• Understanding the requirements. Participants indicated that although requirements are clearer than they were a year ago, food service personnel at all levels still need training on these requirements.
  • Cost and availability of appropriate food. Several participants suggested that the cost and availability of appropriate food have improved in the past year, but others indicated this is an ongoing challenge, particularly in smaller districts. One participant noted that improvements began after protein and grain restrictions for school meals were lifted; another said access to fresh produce is still a challenge in some districts. Several participants suggested that smaller school districts could work together to increase buying power.
  • Equipment needs. The survey explored the top equipment needs in schools. Participants indicated that equipment is needed for all aspects of food service, particularly for receiving, storing, and preparing fresh produce. While awaiting the necessary equipment, schools are using temporary workarounds—such as storing food off-site and transporting it daily, manually chopping ingredients, and keeping produce in temporary containers such as coolers or crates—to meet the standards. Workshop participants indicated that most schools do not have kitchen equipment replacement or upgrade plans, because many districts may not understand how to incorporate equipment needs into capital budget plans. Others reported a lack of collaboration with food service staff when school districts budget for and coordinate capital expenses.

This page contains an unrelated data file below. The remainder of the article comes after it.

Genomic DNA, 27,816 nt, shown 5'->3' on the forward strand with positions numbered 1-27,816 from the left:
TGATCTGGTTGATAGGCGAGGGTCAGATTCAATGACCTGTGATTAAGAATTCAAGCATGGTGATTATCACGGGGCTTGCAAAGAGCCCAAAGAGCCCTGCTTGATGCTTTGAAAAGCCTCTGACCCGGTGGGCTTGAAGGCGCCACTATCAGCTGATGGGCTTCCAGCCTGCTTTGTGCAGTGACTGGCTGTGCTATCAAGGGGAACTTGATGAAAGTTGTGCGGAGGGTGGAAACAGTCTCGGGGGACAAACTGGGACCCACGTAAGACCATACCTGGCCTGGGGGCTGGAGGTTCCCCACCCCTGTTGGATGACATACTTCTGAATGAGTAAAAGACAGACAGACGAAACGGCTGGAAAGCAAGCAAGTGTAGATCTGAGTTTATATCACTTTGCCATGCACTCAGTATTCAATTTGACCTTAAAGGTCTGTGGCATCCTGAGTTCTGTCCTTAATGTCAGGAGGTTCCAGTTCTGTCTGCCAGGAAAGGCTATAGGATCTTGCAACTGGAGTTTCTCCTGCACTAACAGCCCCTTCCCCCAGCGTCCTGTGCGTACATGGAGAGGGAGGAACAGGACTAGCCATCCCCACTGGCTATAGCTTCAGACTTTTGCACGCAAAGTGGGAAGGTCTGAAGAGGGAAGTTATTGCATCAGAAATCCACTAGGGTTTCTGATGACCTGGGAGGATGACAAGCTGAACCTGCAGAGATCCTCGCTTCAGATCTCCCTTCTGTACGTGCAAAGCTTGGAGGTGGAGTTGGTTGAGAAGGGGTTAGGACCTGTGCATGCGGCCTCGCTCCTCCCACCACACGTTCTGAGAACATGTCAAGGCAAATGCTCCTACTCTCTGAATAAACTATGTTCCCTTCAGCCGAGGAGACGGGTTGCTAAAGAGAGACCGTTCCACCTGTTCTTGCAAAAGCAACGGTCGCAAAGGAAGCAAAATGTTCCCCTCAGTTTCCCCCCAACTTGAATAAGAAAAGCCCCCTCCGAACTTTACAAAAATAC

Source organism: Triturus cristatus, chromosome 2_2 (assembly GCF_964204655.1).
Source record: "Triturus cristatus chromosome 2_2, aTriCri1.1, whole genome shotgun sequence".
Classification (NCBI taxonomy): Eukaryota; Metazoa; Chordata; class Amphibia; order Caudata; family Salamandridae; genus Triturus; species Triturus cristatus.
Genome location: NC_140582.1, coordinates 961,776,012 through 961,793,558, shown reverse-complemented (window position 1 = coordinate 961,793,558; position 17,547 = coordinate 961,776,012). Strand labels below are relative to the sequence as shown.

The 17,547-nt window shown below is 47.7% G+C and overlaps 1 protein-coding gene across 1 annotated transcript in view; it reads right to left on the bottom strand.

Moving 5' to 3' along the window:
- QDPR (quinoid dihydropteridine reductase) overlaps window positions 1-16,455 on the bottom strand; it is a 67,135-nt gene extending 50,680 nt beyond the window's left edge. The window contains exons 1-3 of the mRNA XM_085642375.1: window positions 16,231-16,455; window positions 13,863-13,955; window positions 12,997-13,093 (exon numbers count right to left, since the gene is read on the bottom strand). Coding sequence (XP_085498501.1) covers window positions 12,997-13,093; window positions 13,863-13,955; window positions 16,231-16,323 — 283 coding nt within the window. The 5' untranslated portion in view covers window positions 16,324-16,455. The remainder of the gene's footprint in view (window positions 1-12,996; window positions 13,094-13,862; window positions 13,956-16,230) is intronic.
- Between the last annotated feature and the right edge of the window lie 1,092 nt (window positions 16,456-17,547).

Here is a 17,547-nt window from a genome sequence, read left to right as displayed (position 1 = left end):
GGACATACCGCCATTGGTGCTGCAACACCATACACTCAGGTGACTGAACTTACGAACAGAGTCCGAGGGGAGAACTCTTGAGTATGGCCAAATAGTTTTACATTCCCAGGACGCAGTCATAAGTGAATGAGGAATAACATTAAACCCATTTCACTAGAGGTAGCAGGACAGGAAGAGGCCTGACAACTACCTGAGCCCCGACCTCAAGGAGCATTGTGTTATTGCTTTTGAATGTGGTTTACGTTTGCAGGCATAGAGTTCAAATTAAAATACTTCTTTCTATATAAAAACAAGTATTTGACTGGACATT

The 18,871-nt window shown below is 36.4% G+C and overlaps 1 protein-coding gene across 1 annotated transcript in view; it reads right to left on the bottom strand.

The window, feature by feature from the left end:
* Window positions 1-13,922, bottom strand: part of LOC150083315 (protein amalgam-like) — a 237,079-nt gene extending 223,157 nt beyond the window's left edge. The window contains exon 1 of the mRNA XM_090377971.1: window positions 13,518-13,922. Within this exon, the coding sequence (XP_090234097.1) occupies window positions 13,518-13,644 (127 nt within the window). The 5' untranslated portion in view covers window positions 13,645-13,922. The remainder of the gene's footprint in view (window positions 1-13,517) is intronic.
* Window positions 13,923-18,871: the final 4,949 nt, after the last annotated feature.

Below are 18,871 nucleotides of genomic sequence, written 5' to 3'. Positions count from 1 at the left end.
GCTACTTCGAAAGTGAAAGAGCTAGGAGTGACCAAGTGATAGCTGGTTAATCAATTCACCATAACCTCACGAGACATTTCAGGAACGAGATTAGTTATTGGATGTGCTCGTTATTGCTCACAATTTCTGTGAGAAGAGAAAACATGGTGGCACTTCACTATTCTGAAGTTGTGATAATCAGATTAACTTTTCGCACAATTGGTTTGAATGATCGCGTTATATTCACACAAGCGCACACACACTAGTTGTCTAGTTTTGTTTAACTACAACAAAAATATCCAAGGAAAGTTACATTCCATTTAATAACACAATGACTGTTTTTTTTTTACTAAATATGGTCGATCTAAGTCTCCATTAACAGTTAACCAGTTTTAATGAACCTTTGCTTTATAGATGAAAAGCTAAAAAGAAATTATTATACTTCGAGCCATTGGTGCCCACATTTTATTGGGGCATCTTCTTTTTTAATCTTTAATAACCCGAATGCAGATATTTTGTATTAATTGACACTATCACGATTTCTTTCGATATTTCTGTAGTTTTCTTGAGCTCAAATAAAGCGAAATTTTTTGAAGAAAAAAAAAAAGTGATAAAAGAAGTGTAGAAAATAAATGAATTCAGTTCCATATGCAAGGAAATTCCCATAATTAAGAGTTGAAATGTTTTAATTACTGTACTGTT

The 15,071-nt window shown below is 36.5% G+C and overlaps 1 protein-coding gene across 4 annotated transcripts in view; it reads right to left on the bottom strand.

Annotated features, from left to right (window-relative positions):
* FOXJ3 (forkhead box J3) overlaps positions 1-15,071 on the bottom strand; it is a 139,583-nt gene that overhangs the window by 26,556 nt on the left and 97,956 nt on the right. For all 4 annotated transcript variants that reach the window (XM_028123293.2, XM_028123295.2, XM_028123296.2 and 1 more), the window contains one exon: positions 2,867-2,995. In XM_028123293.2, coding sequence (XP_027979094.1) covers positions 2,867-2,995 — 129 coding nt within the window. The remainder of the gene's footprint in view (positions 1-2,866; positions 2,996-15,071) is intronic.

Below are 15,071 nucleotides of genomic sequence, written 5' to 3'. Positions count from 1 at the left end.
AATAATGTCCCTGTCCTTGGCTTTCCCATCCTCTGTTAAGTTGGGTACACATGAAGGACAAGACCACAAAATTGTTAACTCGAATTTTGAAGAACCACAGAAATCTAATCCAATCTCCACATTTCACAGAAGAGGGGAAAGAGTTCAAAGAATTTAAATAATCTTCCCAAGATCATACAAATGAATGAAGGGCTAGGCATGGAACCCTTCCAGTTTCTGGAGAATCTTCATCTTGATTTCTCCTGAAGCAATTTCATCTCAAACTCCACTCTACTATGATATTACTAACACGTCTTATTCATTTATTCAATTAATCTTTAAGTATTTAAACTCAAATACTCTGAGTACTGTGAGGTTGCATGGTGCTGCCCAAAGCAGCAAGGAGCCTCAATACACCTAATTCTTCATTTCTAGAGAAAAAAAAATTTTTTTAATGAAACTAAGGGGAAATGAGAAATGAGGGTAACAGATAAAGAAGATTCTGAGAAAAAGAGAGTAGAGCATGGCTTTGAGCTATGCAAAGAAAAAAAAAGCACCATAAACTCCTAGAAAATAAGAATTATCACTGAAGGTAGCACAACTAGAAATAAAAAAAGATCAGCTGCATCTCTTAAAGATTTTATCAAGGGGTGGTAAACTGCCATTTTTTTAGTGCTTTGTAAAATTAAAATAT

• Infrastructure needs. Survey respondents offered the following as the top infrastructure improvements needed in school kitchens: greater physical space, increased electrical capacity, increased plumbing capacity, more ventilation, more natural gas, and changes related to bringing facilities up to code. Several workshop participants also pointed to the importance of updating cafeterias to make them welcoming and appealing to students. A few participants noted that the expense to upgrade infrastructure to accommodate new equipment will often equal or surpass equipment costs and emphasized that schools should remember to include these costs in their equipment upgrade budgets. Workshop participants commented that many SFAs may not fully understand their infrastructure needs. Some emphasized the importance of coordinating infrastructure upgrades with other capital expenditures within a district and noted the need to include food service personnel in this process.   

Presentation of case studies